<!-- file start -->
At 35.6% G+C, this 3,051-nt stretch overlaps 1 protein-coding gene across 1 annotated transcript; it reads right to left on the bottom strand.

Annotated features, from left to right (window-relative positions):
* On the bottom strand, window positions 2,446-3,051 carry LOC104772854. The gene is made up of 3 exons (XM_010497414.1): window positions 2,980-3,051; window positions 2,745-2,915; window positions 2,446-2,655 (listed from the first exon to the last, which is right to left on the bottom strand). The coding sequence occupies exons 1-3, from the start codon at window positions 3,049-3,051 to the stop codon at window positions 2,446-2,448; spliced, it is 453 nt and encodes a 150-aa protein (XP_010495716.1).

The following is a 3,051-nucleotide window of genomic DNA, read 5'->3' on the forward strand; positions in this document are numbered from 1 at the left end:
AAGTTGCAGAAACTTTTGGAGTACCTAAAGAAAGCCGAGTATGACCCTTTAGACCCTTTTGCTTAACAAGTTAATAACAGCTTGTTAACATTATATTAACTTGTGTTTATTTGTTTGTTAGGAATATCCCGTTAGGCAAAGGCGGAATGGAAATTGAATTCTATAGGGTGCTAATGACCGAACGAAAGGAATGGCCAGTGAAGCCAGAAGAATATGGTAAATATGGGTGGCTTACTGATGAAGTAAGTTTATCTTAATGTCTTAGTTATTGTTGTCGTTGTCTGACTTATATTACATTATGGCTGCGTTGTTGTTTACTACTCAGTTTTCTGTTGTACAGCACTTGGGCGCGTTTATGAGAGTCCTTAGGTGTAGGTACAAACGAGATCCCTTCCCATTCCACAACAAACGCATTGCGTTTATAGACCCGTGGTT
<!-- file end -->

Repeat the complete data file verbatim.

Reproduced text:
At 35.6% G+C, this 3,051-nt stretch overlaps 1 protein-coding gene across 1 annotated transcript; it reads right to left on the bottom strand.

Annotated features, from left to right (window-relative positions):
* On the bottom strand, window positions 2,446-3,051 carry LOC104772854. The gene is made up of 3 exons (XM_010497414.1): window positions 2,980-3,051; window positions 2,745-2,915; window positions 2,446-2,655 (listed from the first exon to the last, which is right to left on the bottom strand). The coding sequence occupies exons 1-3, from the start codon at window positions 3,049-3,051 to the stop codon at window positions 2,446-2,448; spliced, it is 453 nt and encodes a 150-aa protein (XP_010495716.1).

The following is a 3,051-nucleotide window of genomic DNA, read 5'->3' on the forward strand; positions in this document are numbered from 1 at the left end:
AAGTTGCAGAAACTTTTGGAGTACCTAAAGAAAGCCGAGTATGACCCTTTAGACCCTTTTGCTTAACAAGTTAATAACAGCTTGTTAACATTATATTAACTTGTGTTTATTTGTTTGTTAGGAATATCCCGTTAGGCAAAGGCGGAATGGAAATTGAATTCTATAGGGTGCTAATGACCGAACGAAAGGAATGGCCAGTGAAGCCAGAAGAATATGGTAAATATGGGTGGCTTACTGATGAAGTAAGTTTATCTTAATGTCTTAGTTATTGTTGTCGTTGTCTGACTTATATTACATTATGGCTGCGTTGTTGTTTACTACTCAGTTTTCTGTTGTACAGCACTTGGGCGCGTTTATGAGAGTCCTTAGGTGTAGGTACAAACGAGATCCCTTCCCATTCCACAACAAACGCATTGCGTTTATAGACCCGTGGTT